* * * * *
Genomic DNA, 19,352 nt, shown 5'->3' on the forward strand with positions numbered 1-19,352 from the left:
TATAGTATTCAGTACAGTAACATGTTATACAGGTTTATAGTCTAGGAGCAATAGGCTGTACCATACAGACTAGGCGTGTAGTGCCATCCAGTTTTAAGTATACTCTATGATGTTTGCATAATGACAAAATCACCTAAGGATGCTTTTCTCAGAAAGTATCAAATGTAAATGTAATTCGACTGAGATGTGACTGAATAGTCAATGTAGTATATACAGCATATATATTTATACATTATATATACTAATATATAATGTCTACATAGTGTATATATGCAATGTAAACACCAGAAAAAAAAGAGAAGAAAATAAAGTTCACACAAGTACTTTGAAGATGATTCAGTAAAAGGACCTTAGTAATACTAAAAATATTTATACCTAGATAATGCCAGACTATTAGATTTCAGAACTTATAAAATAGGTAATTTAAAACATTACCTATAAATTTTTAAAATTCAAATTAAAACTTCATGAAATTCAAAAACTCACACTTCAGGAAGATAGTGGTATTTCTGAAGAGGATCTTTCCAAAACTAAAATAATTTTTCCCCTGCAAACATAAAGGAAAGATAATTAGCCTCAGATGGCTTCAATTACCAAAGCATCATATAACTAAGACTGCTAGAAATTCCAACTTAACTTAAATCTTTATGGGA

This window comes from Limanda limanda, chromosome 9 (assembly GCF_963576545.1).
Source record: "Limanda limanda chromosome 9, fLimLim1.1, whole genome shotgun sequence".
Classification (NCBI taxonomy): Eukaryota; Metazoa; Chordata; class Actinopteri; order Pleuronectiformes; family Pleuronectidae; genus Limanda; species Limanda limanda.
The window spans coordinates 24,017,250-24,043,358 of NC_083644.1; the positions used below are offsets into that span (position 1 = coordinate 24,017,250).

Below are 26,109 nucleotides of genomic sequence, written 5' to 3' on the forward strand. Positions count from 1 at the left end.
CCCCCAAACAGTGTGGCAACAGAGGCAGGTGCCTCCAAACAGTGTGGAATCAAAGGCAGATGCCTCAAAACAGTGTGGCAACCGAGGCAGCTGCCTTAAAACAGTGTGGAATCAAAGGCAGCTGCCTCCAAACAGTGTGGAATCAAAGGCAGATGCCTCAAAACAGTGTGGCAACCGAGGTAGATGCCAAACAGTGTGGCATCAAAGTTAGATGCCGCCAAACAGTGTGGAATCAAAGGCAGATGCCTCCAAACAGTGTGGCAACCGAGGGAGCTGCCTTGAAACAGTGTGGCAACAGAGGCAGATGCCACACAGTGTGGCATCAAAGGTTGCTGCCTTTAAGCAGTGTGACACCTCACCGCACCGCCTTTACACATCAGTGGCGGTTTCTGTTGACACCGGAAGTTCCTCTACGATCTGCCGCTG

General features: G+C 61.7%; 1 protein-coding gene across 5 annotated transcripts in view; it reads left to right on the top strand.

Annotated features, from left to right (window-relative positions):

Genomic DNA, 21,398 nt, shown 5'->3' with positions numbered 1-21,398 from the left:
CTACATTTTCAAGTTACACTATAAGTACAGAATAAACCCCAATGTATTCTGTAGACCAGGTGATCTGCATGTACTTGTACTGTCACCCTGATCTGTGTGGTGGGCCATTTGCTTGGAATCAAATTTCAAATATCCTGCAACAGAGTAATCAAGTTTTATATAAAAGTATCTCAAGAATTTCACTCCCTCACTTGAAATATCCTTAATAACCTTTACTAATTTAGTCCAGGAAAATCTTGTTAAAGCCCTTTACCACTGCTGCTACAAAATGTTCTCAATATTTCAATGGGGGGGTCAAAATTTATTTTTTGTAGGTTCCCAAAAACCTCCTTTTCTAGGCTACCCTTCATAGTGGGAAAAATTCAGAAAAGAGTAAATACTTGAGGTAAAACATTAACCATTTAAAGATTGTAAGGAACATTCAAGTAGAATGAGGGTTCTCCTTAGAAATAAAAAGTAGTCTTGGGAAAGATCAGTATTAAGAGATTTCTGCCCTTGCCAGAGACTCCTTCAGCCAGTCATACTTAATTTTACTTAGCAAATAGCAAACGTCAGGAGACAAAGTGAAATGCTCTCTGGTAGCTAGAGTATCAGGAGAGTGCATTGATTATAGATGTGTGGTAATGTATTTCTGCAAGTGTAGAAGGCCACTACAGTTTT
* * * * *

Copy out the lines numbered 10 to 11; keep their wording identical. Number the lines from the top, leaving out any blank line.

Annotated features, from left to right (window-relative positions):

Genomic DNA, 21,398 nt, shown 5'->3' with positions numbered 1-21,398 from the left: